Take advantage of the many spiritual practices that are talked about during lent. Strive to incorporate just one practice into your daily routine. You, and those around you, will notice the difference!

Blessed Lent to you. Let us pray together as we journey to Easter.

In Christ Alone

Merry Christmas everybody! This greeting of Joy and good wishes has so much meaning for us this time of year. It reminds us that Christ was born and in Christ alone is our true and lasting happiness. It gives us hope for the coming year and offers us consolation that Christ is reigning in our heart!

The mystery of Christmas depends on God. We believe that God became truly man while remaining truly God. Every time we pray the Nicene Creed, we proclaim that Jesus Christ is true God and became man! He came as a baby and we look with new reverence and amazement each and every time we see a manger scene. Our Christian perspective understands that His coming opened up for us the possibility of eternal happiness, and that we are now children of God.

In the readings this Christmas we hear from the letter to the Hebrews; “In times past, God spoke in partial and various ways to our ancestors through the prophets; in these last days, he has spoken to us through the Son.” My brothers and sisters, take this passage to heart, pray about what this means and believe that in Christ alone we will find direction for our lives through the Church, where we will find lasting happiness in the life of grace.

Believe, belong, and be ready to proclaim with great joy Merry Christmas!

May you live in joyful hope!

Brother James Miller

Brother James Miller—born and raised in central Wisconsin, martyred in Guatemala, and living today in the Heavenly Jerusalem—will be declared “blessed” this Saturday, December 7, in Huehuetenango Guatemala.

Like all others who have been declared “blessed” by the Church, Brother James was remarkable—indeed, heroic—in sanctity. He lived, served, loved, taught, and died after the example of Jesus. Through Brother James’s own flesh and blood, Jesus became incarnate to those whom Brother James served.

Yet, even in his holy heroism, James Miller was one like us. He was born in Stevens Point, raised on an Ellis dairy farm, and graduated from Pacelli High School. In these and many other respects, Brother James was no different from you or me.

Brother James entered the novitiate for the Christian Brothers in 1962, and eventually taught at Cretin High School in Saint Paul. In addition to teaching religion, Brother James taught English and Spanish, coached football, and worked in the maintenance of the school building. “Brother Fix-it,” in fact, became his nickname from his ability and desire to work with his hands. He is often depicted today with wrench in hand!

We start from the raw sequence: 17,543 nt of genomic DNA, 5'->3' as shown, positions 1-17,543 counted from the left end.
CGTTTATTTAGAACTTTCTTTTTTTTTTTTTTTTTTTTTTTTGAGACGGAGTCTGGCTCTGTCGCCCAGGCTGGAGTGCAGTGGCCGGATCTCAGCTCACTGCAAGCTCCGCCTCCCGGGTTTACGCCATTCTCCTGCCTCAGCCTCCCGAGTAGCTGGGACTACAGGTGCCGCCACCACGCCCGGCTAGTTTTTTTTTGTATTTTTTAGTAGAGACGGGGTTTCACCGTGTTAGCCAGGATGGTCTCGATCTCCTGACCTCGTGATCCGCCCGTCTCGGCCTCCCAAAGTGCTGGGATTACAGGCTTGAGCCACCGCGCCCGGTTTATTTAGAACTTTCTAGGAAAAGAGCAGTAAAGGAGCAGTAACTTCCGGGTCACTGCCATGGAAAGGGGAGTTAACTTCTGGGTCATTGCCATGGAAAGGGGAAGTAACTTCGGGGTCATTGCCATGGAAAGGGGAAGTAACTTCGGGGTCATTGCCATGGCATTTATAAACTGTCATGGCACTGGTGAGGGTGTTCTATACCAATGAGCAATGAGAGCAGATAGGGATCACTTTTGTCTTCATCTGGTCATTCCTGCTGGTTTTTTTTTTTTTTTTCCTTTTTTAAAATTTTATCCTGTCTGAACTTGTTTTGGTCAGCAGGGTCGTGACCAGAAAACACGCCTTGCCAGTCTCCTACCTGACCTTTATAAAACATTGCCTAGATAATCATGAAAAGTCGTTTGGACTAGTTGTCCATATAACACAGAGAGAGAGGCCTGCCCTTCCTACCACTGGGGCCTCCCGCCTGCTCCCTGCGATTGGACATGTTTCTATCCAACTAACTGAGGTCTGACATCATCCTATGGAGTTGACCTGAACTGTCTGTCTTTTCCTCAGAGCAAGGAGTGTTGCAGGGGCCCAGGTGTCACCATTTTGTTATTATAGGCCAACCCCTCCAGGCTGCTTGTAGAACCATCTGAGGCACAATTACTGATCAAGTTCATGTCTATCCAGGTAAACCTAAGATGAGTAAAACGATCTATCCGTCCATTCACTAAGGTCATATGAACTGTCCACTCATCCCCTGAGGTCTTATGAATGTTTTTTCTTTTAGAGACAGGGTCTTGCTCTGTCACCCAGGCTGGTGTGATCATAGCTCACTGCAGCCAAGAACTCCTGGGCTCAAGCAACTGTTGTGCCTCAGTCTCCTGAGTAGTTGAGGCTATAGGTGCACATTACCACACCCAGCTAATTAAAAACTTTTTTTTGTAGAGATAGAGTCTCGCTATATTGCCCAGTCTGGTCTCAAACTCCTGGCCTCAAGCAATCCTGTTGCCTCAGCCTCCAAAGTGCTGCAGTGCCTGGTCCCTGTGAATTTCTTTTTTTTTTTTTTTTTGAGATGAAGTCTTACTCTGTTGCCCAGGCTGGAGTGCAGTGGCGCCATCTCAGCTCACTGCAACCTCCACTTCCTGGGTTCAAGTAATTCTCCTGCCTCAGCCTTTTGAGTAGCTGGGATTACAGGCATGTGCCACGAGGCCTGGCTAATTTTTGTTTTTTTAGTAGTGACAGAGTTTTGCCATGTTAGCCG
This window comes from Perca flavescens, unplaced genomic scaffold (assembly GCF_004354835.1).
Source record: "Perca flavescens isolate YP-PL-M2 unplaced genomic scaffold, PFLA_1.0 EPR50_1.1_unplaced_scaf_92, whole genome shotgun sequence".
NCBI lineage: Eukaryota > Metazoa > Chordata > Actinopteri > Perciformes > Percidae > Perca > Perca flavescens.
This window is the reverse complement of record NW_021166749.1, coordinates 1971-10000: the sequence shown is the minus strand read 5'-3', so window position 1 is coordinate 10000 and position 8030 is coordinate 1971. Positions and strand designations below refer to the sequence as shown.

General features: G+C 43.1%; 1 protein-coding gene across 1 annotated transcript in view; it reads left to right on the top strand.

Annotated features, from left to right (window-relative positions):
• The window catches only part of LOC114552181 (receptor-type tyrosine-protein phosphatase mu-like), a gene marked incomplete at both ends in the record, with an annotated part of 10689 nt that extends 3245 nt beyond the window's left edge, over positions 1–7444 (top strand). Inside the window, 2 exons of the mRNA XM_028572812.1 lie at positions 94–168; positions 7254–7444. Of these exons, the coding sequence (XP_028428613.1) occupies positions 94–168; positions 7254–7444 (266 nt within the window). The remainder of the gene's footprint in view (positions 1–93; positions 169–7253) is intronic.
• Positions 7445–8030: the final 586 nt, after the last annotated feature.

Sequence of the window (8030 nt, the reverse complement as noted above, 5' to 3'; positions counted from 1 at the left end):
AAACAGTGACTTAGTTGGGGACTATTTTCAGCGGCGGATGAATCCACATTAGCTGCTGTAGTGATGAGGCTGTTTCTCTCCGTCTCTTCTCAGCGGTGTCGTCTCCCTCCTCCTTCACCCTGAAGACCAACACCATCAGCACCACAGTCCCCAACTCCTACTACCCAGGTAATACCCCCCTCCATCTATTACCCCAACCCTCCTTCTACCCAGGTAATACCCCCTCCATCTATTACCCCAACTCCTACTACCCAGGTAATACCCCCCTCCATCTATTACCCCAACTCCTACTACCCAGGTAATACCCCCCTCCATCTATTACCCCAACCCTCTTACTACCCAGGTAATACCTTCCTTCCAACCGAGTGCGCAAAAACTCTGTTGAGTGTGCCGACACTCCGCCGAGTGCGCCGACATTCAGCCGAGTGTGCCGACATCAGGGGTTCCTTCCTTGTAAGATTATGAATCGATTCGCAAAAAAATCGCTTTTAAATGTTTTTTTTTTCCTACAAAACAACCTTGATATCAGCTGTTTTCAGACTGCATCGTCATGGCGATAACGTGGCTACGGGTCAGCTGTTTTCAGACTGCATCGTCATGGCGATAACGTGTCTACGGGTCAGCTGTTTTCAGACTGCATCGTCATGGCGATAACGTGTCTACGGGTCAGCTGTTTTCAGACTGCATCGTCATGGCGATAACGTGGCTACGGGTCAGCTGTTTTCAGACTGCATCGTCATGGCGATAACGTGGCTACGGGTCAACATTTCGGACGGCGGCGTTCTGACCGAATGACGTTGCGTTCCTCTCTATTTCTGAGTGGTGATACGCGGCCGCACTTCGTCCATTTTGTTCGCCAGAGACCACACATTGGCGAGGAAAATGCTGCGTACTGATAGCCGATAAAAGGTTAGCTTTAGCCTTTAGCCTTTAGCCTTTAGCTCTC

Brother Miller would go on to take final vows as a Christian Brother in 1969. He would serve as teacher, director, and even builder of schools, both in Nicaragua and in Guatemala, serving the poor in need of his—and Christ’s—care.

On February 13, 1982, Brother James Miller was shot multiple times and killed by three unknown gunmen. He was doing what God had made him to do. Standing on a ladder, attending to his school’s building, Brother Fix-it was restoring God’s kingdom—ordered, beautiful, and at the service of those in need—out of the rubble of a fallen, sad, and sinful world.

The ordinary ladder upon which he died, a tool of work in a mundane world, is, by God’s design, an extraordinary image of his own elevated path to heaven. In some ways, this ladder, like the wrench in his hand, signifies his own life: an ordinary boy with Wisconsin roots rises to an extraordinary man of faith in Guatemala and radiates a blessed image of Jesus from heaven.

A “beatification,” such as James Miller will receive on Saturday, is not simply another step along the road to an official declaration of “Saint.” To be declared “blessed”—which is what the ceremony of “beatification” does—is to be declared joyful, blissful, and happy. Being like Jesus makes us happy, and Brother James, in the service of Jesus to his people, was a happy, blessed man. Such is the lesson worth pondering in James Miller. Do the seemingly small things well—coach football, fix the fence, teach the children—and Jesus can radiate through you. And make you joyful.

Because Blessed James Miller was one like us, we can aspire to become one like him. In light of his beatification, reflect upon your own life: Where were you born? What are you doing today to further God’s kingdom in the ordinary life around you? How are you working for heaven? From Wisconsin to the Heavenly Jerusalem, let us live our ordinary lives in an extraordinary way.

Blessed James Miller, pray for us!

Celebrating our Blessed Brother James Miller, FSC

Loving and gracious God,
we thank you for the gift of our
Blessed Brother James Miller.
By his example and intercession,
grant that we may follow his example
of selfless service to those entrusted to our care.